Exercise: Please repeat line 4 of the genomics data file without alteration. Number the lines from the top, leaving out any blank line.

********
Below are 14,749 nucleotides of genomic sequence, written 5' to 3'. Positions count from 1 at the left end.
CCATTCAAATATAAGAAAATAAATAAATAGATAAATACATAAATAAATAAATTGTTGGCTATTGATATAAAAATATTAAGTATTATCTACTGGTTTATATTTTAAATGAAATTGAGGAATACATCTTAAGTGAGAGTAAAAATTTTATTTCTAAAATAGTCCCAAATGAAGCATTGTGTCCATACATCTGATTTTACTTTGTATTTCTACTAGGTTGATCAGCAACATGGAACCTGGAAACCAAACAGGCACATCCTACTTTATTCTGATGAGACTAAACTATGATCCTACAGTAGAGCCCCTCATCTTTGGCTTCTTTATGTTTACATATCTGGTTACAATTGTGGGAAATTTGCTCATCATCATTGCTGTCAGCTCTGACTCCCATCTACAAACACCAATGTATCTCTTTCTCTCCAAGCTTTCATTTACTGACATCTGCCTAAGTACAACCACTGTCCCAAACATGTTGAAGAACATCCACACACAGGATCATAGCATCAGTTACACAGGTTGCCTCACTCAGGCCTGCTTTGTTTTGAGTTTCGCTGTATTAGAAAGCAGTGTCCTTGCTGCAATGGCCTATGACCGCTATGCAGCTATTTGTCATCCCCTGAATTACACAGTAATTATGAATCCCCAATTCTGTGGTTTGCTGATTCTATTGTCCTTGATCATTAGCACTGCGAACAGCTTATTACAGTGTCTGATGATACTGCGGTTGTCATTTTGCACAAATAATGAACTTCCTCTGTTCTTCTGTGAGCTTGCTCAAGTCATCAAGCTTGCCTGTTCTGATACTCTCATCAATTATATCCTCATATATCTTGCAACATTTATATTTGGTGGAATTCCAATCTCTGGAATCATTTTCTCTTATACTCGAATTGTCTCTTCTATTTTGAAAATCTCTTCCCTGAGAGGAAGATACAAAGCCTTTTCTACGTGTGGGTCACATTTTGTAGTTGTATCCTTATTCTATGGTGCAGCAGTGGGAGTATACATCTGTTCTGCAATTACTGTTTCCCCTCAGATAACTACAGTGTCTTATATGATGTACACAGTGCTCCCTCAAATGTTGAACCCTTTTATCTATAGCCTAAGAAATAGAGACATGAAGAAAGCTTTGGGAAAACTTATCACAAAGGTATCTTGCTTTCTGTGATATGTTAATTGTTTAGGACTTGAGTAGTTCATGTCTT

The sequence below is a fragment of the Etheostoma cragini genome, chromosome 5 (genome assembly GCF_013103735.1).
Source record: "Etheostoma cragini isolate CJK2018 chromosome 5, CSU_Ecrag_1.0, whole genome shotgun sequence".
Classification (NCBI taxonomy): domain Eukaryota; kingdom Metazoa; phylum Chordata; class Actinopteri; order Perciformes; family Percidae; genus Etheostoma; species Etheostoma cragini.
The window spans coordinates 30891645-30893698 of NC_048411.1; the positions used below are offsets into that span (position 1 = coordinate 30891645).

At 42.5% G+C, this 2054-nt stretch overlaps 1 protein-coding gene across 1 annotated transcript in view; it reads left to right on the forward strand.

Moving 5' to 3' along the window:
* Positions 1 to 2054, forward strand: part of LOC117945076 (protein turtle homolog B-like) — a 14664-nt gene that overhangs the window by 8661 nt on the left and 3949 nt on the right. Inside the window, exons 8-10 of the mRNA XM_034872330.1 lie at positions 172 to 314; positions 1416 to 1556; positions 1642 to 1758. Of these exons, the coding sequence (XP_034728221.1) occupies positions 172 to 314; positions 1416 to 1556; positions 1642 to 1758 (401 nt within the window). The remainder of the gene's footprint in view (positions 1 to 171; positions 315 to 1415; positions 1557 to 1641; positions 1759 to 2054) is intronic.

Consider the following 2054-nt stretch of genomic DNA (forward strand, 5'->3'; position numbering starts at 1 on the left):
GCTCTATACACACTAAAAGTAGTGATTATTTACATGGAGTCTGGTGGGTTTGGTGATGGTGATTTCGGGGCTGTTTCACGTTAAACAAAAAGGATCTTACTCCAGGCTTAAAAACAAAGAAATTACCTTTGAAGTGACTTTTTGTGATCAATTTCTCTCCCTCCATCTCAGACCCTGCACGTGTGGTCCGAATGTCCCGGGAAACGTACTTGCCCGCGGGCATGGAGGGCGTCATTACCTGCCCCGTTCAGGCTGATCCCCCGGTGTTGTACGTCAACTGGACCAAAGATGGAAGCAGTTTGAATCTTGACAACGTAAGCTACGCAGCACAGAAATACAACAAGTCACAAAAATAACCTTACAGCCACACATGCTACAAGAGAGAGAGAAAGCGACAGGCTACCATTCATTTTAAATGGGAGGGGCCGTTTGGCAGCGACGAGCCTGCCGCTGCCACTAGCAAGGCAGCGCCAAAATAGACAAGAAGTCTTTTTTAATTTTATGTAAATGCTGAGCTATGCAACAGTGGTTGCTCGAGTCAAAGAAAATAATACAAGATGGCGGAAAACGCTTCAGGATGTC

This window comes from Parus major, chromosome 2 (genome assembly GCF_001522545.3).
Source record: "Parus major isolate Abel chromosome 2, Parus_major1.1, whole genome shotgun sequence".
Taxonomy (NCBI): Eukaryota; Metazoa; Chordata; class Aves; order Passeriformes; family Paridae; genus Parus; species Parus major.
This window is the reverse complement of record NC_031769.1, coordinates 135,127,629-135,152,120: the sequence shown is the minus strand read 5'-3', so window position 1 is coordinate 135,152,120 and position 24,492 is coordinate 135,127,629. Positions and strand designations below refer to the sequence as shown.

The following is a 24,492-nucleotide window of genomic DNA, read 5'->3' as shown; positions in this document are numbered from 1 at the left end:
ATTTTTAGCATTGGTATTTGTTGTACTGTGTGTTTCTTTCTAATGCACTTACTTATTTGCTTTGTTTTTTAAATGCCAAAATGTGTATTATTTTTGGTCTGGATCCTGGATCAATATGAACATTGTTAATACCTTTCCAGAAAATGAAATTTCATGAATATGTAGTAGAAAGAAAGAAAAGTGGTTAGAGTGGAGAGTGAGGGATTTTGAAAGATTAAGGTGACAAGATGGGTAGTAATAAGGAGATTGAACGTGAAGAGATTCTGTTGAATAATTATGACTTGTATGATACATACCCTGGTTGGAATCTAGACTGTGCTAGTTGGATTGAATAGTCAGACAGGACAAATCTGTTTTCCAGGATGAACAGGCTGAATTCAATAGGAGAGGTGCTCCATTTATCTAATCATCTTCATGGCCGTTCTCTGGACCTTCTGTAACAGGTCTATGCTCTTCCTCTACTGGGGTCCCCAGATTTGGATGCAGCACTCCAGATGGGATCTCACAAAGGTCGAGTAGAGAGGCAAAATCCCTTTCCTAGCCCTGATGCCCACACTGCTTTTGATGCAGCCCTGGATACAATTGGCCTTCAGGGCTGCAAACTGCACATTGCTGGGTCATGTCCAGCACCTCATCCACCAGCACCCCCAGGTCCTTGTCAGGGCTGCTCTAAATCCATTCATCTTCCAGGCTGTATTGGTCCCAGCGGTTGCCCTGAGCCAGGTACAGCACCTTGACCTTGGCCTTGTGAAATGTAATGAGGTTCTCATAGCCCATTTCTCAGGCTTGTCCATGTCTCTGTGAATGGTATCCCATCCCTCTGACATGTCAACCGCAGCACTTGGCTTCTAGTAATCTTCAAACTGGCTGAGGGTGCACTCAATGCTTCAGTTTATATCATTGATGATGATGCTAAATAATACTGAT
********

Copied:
Source record: "Etheostoma cragini isolate CJK2018 chromosome 5, CSU_Ecrag_1.0, whole genome shotgun sequence".